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Chapter | Insurance from The Report: Egypt 2019

With the largest population in the Middle East and a relatively established insurance sector, Egypt has long been a promising market for insurers. Domestically licensed companies have shown strong growth in recent years, driven by public expenditure on capital projects and increasing private sector activity. However, the sector’s impact on the lives of ordinary Egyptians has been limited, with 1% of the population covered, compared to a global average of over 6% and an African average of nearly 3%. The low penetration rates highlight considerable potential for further expansion, into which authorities aim to tap and double the market’s premiums by 2024. A new insurance law is expected to function as a legislative platform for future growth.

Chapter | Capital Markets from The Report: Egypt 2019

The year of 2018 was challenging across the board for many emerging markets, and changing trends in global capital movements have brought turbulence to the Egyptian Exchange as well. After rising significantly in the first four months of 2018, the exchange’s main index, the EGX30, showed a sustained retrenchment to end the year at a level not seen since early 2017. Throughout this period, however, the authorities implemented a series of reforms that are establishing the bourse as a safer and more transparent destina¬tion for domestic and international investors. With forecasts for the country’s economy broadly positive, Egypt’s capital markets are well positioned to serve their purpose as facilitators of growth and develop-ment over the coming year. This chapter contains interviews with Mohamed Farid Saleh, Executive Chairman, Egyptian Exchange; and Hussein Choucri, Chairman and Managing Director, HC Securities & Investment.

Chapter | Banking from The Report: Egypt 2019

Egypt has been a regional banking powerhouse for more than a century and is home to the biggest bank¬ing sector in North Africa. The industry is also one of the region’s most stable, surviving both the economic turbulence that followed the Arab Spring and a more recent foreign currency crisis that saw government auctions of US dollars and the growth of a parallel market for foreign currency. The resolution of the currency challenge through the flotation of the Egyptian pound in 2016 has helped strengthen bank profitability, and a positive economic outlook for 2019 underwrites the continuance of this trend. However, the sector also faces near-term challenges, including a looming deadline for a bold small and medium-sized enterprise lending target, the introduction of new accountancy standards and the probable implementation of a significantly revised banking law. This chapter contains interviews with Hisham Ezz Al Arab, Chairman, Federation of Egyptian Banks and Commercial International Bank; and Dante Campioni, CEO, AlexBank.

Chapter | Economy from The Report: Egypt 2019

Since the election of President Abdel Fattah El Sisi in 2014, Egypt’s economic policy has been centred on reducing public sector costs and boosting private sector growth. Five years after Egypt began to implement a comprehensive reform of its economy, the nation’s macroeco-nomic indicators are showing sustained improvement. However, while accelerating growth and a narrowing fiscal deficit have vindicated the government’s auster¬ity measures, a high inflation environment continues to place pressure on the budgets of ordinary households. Looking ahead, the IMF estimates that GDP will grow by 5.5% in 2019 and 5.9% in 2020, powered mainly by a recovery in tourism and rising natural gas output. While the macroeconomic outlook is positive, the challenge of maintaining the support of a population that has yet to feel the benefits of economic reform remains. This chapter contains interviews with Sahar Nasr, Minister of Investment and International Cooperation; and Tarek Tawfik, President, American Chamber of Commerce in Egypt.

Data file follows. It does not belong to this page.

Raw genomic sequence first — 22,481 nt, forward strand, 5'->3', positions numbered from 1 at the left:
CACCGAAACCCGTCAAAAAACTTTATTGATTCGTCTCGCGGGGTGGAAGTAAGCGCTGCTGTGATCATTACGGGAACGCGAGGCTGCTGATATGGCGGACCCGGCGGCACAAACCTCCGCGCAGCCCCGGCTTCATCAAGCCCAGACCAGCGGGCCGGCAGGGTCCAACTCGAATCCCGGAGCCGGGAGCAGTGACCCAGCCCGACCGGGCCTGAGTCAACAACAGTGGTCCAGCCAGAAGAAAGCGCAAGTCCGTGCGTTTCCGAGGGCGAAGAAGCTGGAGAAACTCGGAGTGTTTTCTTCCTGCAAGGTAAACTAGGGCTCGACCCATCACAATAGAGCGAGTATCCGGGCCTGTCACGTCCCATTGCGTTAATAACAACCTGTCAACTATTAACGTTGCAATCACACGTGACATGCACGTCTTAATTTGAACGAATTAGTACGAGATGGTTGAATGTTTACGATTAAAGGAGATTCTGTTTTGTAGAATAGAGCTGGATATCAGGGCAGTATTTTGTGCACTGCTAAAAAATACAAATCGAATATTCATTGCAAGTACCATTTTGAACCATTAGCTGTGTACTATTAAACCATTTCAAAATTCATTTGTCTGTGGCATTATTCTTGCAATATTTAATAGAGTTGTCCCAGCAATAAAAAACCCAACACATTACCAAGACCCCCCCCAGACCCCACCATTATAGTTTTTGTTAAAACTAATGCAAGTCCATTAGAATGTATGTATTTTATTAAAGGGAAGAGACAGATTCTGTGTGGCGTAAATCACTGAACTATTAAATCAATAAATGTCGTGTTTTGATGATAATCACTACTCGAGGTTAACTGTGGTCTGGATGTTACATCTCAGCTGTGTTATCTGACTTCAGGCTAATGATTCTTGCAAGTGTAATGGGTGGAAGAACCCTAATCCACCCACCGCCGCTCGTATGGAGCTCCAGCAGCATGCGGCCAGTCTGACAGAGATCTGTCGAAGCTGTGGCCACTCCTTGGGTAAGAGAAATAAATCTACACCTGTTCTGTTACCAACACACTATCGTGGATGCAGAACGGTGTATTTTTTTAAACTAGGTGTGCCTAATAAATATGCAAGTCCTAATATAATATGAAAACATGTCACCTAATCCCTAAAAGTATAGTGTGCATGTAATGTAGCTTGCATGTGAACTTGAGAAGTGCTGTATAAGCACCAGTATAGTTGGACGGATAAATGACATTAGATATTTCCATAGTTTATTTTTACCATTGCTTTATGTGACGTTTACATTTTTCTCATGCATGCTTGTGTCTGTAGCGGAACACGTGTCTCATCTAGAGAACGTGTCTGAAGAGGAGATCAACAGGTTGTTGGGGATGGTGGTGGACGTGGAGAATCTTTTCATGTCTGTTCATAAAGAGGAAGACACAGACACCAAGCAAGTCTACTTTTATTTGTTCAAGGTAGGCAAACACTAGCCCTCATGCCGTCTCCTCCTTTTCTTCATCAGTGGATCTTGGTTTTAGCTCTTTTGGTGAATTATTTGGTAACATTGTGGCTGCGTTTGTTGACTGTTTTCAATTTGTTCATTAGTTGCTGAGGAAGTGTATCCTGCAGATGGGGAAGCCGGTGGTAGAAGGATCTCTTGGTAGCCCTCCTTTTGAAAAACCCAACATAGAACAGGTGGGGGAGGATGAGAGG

Chapter | Country Profile from The Report: Egypt 2019

Egypt gained independence in 1922 with the end of the British protectorate, but it has operated as a presidential republic since the 1952 revolution. President Abdel Fattah El Sisi is the current leader and has served since June 2014, while the current prime minister and head of government in office since June 2018 is Mostafa Madbouly. The country’s economy has struggled since the 2011 revolution and although economic growth has improved since, many challenges remain. A number of significant steps are being taken to improve economic order and stability in the country, such as to improve public finances, reduce the size of the state and to make the investment environment more attractive. Moreover, Egypt has recently oriented its focus towards increasing its investments across Africa and to boost trade with its African partners. The country has relied heavily on the US for aid and support in the past but is now build¬ing a broader network of international partnerships, including with Russia and China, both of which have entered African markets aggressively during the past decade and have continued to strengthen ties with Egypt through investments in several mega-projects. This chapter contains an interview with Abdel Fattah El Sisi, President of Egypt; a viewpoint from Christine Lagarde, Managing Director, IMF; and an interview with Jeffrey Donaldson, UK Trade Envoy to Egypt.

Chapter | Table of Contents from The Report: Egypt 2019

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